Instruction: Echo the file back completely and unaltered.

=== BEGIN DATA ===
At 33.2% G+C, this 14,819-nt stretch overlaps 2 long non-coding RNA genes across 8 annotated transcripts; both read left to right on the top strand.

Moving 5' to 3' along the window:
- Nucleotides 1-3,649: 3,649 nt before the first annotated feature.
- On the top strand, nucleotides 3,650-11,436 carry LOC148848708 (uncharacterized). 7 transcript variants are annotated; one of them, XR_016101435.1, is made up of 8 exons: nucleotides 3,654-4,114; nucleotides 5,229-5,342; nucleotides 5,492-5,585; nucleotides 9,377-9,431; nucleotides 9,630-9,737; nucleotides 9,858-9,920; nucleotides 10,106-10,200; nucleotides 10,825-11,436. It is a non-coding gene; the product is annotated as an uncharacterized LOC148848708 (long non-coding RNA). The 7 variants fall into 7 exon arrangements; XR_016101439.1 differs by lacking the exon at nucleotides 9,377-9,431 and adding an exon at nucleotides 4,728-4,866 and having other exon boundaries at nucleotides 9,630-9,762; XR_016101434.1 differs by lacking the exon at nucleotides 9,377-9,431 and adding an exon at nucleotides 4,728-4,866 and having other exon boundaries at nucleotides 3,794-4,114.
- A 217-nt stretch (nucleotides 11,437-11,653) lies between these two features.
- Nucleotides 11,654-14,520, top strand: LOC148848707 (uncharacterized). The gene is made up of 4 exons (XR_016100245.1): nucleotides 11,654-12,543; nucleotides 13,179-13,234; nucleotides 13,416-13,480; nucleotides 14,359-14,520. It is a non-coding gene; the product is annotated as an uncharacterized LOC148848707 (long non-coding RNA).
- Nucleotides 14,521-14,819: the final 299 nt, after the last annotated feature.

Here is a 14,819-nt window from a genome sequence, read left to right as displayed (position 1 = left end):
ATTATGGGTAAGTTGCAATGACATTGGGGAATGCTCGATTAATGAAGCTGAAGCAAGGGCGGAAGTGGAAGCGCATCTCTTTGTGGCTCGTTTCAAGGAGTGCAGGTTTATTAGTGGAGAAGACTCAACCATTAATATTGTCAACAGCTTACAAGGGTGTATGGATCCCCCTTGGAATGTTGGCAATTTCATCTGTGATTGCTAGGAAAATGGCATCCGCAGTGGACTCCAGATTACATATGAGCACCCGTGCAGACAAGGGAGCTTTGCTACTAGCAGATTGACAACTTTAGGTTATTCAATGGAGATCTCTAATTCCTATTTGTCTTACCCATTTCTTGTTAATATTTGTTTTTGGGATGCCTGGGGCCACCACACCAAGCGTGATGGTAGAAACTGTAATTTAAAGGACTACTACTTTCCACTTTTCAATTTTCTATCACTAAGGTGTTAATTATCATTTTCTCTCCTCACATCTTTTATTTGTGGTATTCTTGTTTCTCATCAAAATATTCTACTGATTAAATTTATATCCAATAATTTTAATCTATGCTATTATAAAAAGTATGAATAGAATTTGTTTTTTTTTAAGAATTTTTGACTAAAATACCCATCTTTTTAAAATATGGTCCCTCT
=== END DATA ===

At 33.2% G+C, this 14,819-nt stretch overlaps 2 long non-coding RNA genes across 8 annotated transcripts; both read left to right on the top strand.

Moving 5' to 3' along the window:
- Nucleotides 1-3,649: 3,649 nt before the first annotated feature.
- On the top strand, nucleotides 3,650-11,436 carry LOC148848708 (uncharacterized). 7 transcript variants are annotated; one of them, XR_016101435.1, is made up of 8 exons: nucleotides 3,654-4,114; nucleotides 5,229-5,342; nucleotides 5,492-5,585; nucleotides 9,377-9,431; nucleotides 9,630-9,737; nucleotides 9,858-9,920; nucleotides 10,106-10,200; nucleotides 10,825-11,436. It is a non-coding gene; the product is annotated as an uncharacterized LOC148848708 (long non-coding RNA). The 7 variants fall into 7 exon arrangements; XR_016101439.1 differs by lacking the exon at nucleotides 9,377-9,431 and adding an exon at nucleotides 4,728-4,866 and having other exon boundaries at nucleotides 9,630-9,762; XR_016101434.1 differs by lacking the exon at nucleotides 9,377-9,431 and adding an exon at nucleotides 4,728-4,866 and having other exon boundaries at nucleotides 3,794-4,114.
- A 217-nt stretch (nucleotides 11,437-11,653) lies between these two features.
- Nucleotides 11,654-14,520, top strand: LOC148848707 (uncharacterized). The gene is made up of 4 exons (XR_016100245.1): nucleotides 11,654-12,543; nucleotides 13,179-13,234; nucleotides 13,416-13,480; nucleotides 14,359-14,520. It is a non-coding gene; the product is annotated as an uncharacterized LOC148848707 (long non-coding RNA).
- Nucleotides 14,521-14,819: the final 299 nt, after the last annotated feature.

Here is a 14,819-nt window from a genome sequence, read left to right as displayed (position 1 = left end):
ATTATGGGTAAGTTGCAATGACATTGGGGAATGCTCGATTAATGAAGCTGAAGCAAGGGCGGAAGTGGAAGCGCATCTCTTTGTGGCTCGTTTCAAGGAGTGCAGGTTTATTAGTGGAGAAGACTCAACCATTAATATTGTCAACAGCTTACAAGGGTGTATGGATCCCCCTTGGAATGTTGGCAATTTCATCTGTGATTGCTAGGAAAATGGCATCCGCAGTGGACTCCAGATTACATATGAGCACCCGTGCAGACAAGGGAGCTTTGCTACTAGCAGATTGACAACTTTAGGTTATTCAATGGAGATCTCTAATTCCTATTTGTCTTACCCATTTCTTGTTAATATTTGTTTTTGGGATGCCTGGGGCCACCACACCAAGCGTGATGGTAGAAACTGTAATTTAAAGGACTACTACTTTCCACTTTTCAATTTTCTATCACTAAGGTGTTAATTATCATTTTCTCTCCTCACATCTTTTATTTGTGGTATTCTTGTTTCTCATCAAAATATTCTACTGATTAAATTTATATCCAATAATTTTAATCTATGCTATTATAAAAAGTATGAATAGAATTTGTTTTTTTTTAAGAATTTTTGACTAAAATACCCATCTTTTTAAAATATGGTCCCTCT